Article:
The Phonetic Alphabet in Germany Posted by Larissa on Oct 16, 2018 in History, Language
Over the past few months I have been using the telephone more and more at work, which means when someone wants to spell their name or address to me they use the phonetic alphabet (also known as Funkalphabet). At first I was completely unprepared and once they started to spell something I would begin just writing the whole word down instead of the letter. Here is a post to help you learn the phonetic alphabet in German and also a bit about the history of it.
There are different names for the phonetic alphabet in Germany. This could be die Buchstabiertafel (the letter table), das Telefonalphabet (the telephone alphabet) or das Funkalphabet (the radio alphabet). It started in 1890 but instead of names for the letters they would have numbers. For example A would be 1 and to spell a word you would then say drei (3), eins (1), zwanzig (20). This was published in the Berliner Telefonbuch.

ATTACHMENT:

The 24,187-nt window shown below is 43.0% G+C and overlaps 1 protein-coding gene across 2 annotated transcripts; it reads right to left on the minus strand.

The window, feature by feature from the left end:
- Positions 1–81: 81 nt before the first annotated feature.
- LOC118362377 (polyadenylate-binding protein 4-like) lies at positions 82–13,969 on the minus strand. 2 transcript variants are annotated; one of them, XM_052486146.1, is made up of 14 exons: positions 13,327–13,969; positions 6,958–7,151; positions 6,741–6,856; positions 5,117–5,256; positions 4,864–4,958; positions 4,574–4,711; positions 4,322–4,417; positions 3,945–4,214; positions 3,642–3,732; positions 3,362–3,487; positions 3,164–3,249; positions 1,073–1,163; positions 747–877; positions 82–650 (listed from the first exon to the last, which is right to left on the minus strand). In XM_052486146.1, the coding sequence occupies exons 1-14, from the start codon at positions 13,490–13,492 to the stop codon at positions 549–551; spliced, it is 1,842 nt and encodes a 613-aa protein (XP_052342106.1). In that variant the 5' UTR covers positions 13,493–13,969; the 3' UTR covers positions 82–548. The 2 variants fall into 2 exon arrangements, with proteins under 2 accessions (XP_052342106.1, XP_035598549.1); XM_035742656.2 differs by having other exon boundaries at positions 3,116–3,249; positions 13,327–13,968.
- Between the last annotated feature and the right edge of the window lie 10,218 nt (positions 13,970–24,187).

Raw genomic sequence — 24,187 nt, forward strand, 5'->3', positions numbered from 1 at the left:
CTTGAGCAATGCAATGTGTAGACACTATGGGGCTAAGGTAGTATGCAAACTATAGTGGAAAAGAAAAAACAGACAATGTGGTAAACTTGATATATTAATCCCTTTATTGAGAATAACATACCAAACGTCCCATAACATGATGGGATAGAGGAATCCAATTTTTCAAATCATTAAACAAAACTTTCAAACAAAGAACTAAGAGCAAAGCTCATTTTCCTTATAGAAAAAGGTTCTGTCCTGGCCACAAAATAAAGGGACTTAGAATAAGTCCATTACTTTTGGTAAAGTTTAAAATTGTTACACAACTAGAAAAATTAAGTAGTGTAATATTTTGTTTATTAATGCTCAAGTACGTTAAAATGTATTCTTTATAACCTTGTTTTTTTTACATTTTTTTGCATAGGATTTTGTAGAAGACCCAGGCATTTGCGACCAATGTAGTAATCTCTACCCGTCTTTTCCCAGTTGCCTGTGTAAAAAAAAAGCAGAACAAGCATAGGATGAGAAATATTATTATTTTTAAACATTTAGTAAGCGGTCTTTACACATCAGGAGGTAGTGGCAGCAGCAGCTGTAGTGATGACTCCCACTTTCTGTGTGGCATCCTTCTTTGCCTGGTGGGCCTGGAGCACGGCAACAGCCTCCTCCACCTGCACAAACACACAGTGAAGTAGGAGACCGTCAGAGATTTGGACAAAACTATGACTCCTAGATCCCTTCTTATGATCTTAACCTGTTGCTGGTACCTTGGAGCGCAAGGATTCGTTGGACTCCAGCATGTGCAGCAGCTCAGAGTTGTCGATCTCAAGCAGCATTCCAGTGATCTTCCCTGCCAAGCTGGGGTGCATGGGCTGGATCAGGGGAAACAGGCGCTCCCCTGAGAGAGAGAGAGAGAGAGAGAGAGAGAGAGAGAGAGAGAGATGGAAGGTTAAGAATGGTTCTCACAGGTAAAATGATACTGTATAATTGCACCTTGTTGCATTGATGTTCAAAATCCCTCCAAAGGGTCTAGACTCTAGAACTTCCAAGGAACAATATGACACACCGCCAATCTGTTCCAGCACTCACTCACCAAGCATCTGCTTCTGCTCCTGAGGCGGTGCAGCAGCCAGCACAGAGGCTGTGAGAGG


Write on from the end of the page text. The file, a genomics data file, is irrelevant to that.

In 1903 the phonetic alphabet changed from numbers to names. The names were easier to remember than the numbers and less mistakes were made when giving someone information on the phone. The names used for the alphabet were biblical, and since then have not been changed too much.
Here is the phonetic alphabet:
ß Eszett (Scharfes S)
I still find “Ida” difficult, as I always think you spell it like “Eder” – which is a typical German last name. The German and Austrian phonetic alphabets are very similar so you could also use this alphabet if speaking Austrian, there are only a couple of different words. Do you use the phonetic alphabet in your language?
Thanks for reading,
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